Emery, Joanne C. and Gurnell, Angela M. and Clifford, Nicholas J. and Petts, Geoffrey E. and Morrissey, Ian P. and Soar, Philip J. (2003) Classifying the hydraulic performance of riffle-pool bedforms for habitat assessment and river rehabilitation design. River Research and Applications, 19 (5-6). pp. 533-549. ISSN 1535-1459Full text not available from this repository.
Riffle-pool sequences are the dominant bedforms in gravel and mixed bedded channels of intermediate slope. Their fundamental importance in determining the mesoscale habitat environment is demonstrated in their widespread recreation in channel restoration and rehabilitation schemes. This paper explores the hydraulic functioning of riffle-pool bedforms, particularly the variations in the hydraulic performance of different bed oscillation morphologies. It addresses the need for a quantitative means of classifying flow behaviour that can be applied in functional ecohydraulic river rehabilitation designs. Information from reaches on two physically contrasting UK rivers with well marked riffle-pool topography are used to illustrate the approach. The reaches are mapped to obtain a detailed channel morphology. Surveys describing the streamwise depth-averaged velocities at three flow stages are interpolated to a common regular grid, grouped using cluster analysis, and then the validity of each cluster as a distinct hydraulic patch class is assessed statistically using analysis of variance. The spatial pattern of the hydraulic patch classes is then overlain on the bed topography to link the patches to the bed morphology. The procedure groups locations along the channel which display similar suites of velocity values at different flow stages and thus differentiates between areas in the channel within which the hydraulic habitat is spatially relatively invariant from those where abrupt changes occur. It also allows the quantitative description of different hydraulic patch classes. Overlay of the hydraulic patch class boundaries on channel reach topography provides a simple but innovative method of exploring and defining the spatial hydraulic habitat implications of riffle-pools of different topographic forms.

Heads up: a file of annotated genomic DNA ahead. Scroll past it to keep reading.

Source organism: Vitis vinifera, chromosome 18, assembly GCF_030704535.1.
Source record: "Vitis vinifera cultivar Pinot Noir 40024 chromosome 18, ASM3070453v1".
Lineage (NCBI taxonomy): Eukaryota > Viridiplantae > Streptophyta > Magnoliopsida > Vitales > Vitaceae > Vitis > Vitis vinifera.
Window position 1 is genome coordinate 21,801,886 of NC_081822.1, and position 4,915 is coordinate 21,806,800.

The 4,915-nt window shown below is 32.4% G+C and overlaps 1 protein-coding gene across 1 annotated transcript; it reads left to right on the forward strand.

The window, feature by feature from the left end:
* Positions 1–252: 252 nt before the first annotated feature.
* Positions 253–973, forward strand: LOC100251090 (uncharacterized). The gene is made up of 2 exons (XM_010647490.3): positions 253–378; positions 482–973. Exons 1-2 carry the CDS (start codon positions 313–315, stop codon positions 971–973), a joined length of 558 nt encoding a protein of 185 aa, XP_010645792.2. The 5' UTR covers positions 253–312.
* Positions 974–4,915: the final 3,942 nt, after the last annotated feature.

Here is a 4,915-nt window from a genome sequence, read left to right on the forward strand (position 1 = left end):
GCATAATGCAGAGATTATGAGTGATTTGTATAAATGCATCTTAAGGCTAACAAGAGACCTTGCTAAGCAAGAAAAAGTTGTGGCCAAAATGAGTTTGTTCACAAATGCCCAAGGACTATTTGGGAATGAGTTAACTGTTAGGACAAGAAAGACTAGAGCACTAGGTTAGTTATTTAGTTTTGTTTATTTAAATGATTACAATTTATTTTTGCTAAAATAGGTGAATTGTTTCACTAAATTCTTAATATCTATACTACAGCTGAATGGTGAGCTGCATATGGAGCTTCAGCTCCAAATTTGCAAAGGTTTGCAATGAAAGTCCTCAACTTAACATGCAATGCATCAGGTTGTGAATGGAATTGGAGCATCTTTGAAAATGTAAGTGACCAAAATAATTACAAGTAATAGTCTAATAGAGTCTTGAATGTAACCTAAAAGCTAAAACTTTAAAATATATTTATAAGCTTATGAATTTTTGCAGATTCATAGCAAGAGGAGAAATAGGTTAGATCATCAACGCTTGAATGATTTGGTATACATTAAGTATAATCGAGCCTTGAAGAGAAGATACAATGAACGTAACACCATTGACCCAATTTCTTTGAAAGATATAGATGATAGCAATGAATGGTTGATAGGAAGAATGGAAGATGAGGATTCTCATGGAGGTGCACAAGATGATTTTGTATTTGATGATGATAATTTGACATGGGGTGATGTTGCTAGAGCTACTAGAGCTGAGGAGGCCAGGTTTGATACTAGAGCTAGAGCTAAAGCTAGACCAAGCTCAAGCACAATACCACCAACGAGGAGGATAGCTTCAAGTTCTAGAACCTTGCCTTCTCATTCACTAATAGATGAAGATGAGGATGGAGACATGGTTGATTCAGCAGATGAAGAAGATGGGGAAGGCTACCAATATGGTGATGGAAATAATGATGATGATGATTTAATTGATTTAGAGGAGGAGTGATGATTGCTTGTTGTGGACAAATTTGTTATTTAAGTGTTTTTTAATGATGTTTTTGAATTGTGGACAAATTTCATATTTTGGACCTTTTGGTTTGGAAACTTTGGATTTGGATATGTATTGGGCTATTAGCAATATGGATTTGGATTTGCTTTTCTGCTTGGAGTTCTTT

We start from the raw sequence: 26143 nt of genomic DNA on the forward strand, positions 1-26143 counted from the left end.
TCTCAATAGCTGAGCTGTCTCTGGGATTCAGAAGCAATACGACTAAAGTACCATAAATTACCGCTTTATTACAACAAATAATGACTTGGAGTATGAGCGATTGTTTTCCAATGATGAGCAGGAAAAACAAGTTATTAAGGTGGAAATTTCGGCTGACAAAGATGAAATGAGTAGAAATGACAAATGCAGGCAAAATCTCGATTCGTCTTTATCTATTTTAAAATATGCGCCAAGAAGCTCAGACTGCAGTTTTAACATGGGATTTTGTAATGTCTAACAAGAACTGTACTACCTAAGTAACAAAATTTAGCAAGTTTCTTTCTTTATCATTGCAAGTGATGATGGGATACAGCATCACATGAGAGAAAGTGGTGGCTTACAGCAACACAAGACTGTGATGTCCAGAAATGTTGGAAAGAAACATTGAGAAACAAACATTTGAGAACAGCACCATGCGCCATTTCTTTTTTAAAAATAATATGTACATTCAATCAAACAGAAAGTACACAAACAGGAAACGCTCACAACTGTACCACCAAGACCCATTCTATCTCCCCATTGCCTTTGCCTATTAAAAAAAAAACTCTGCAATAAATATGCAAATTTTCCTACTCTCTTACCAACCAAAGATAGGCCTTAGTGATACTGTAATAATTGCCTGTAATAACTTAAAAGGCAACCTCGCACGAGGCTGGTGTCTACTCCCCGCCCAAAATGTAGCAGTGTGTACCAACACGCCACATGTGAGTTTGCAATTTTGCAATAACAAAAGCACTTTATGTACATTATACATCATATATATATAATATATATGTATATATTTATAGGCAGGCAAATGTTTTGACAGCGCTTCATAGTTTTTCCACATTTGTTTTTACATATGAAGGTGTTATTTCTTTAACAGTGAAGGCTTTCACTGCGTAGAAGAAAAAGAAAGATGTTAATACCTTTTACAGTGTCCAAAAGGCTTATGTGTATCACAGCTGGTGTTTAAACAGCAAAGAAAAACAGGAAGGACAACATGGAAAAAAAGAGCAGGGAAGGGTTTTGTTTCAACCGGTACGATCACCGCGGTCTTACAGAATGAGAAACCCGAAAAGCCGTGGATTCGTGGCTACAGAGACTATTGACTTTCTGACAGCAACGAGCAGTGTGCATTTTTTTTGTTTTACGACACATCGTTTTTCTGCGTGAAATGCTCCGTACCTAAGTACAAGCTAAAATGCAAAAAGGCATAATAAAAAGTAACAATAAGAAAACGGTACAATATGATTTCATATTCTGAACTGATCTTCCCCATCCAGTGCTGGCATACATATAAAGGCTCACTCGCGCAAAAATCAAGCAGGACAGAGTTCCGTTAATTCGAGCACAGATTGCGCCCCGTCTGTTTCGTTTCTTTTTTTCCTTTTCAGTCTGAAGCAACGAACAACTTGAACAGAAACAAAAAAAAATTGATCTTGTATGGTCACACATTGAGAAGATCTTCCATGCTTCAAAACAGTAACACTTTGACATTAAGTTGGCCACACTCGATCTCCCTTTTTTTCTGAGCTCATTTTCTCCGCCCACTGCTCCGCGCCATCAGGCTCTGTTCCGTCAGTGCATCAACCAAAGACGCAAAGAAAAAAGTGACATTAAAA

|Subjects:||University of Westminster > Science and Technology > Life Sciences, School of (No longer in use)|
|Depositing User:||Miss Nina Watts|
|Date Deposited:||10 Feb 2009 15:58|
|Last Modified:||22 Dec 2009 10:02|
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